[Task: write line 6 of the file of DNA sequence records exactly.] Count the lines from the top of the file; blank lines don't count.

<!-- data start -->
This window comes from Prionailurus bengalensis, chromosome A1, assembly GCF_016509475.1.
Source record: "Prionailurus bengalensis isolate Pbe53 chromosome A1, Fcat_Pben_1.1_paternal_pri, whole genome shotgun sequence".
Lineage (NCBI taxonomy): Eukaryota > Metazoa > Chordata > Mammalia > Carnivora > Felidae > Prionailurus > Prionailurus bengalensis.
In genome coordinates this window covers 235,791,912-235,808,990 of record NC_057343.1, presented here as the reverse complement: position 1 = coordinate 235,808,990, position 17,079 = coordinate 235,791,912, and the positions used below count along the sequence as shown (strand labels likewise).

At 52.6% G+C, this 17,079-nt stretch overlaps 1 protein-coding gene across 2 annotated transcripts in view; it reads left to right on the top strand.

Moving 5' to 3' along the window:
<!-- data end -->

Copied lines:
Moving 5' to 3' along the window: